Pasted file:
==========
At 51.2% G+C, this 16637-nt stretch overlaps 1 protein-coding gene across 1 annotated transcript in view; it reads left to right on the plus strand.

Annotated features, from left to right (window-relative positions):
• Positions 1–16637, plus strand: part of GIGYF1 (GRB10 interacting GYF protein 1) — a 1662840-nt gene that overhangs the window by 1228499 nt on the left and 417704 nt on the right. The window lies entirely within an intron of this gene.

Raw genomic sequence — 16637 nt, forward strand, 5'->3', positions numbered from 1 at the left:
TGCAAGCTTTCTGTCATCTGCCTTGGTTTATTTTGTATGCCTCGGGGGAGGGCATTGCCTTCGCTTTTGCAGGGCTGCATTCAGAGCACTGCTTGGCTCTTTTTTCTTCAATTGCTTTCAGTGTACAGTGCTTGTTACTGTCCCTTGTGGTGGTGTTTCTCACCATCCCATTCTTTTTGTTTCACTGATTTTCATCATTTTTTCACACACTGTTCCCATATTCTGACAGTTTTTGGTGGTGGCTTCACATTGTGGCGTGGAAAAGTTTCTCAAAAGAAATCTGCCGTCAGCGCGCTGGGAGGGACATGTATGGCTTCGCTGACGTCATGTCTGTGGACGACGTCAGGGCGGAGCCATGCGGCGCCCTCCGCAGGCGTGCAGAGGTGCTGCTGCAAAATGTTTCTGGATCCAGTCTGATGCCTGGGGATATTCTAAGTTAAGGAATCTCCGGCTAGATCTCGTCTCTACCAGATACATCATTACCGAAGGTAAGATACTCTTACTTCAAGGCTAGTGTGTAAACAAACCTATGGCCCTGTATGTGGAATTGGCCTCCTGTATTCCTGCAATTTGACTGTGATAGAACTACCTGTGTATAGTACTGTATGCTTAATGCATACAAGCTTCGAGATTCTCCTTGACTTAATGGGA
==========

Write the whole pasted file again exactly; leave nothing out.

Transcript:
At 51.2% G+C, this 16637-nt stretch overlaps 1 protein-coding gene across 1 annotated transcript in view; it reads left to right on the plus strand.

Annotated features, from left to right (window-relative positions):
• Positions 1–16637, plus strand: part of GIGYF1 (GRB10 interacting GYF protein 1) — a 1662840-nt gene that overhangs the window by 1228499 nt on the left and 417704 nt on the right. The window lies entirely within an intron of this gene.

Raw genomic sequence — 16637 nt, forward strand, 5'->3', positions numbered from 1 at the left:
TGCAAGCTTTCTGTCATCTGCCTTGGTTTATTTTGTATGCCTCGGGGGAGGGCATTGCCTTCGCTTTTGCAGGGCTGCATTCAGAGCACTGCTTGGCTCTTTTTTCTTCAATTGCTTTCAGTGTACAGTGCTTGTTACTGTCCCTTGTGGTGGTGTTTCTCACCATCCCATTCTTTTTGTTTCACTGATTTTCATCATTTTTTCACACACTGTTCCCATATTCTGACAGTTTTTGGTGGTGGCTTCACATTGTGGCGTGGAAAAGTTTCTCAAAAGAAATCTGCCGTCAGCGCGCTGGGAGGGACATGTATGGCTTCGCTGACGTCATGTCTGTGGACGACGTCAGGGCGGAGCCATGCGGCGCCCTCCGCAGGCGTGCAGAGGTGCTGCTGCAAAATGTTTCTGGATCCAGTCTGATGCCTGGGGATATTCTAAGTTAAGGAATCTCCGGCTAGATCTCGTCTCTACCAGATACATCATTACCGAAGGTAAGATACTCTTACTTCAAGGCTAGTGTGTAAACAAACCTATGGCCCTGTATGTGGAATTGGCCTCCTGTATTCCTGCAATTTGACTGTGATAGAACTACCTGTGTATAGTACTGTATGCTTAATGCATACAAGCTTCGAGATTCTCCTTGACTTAATGGGA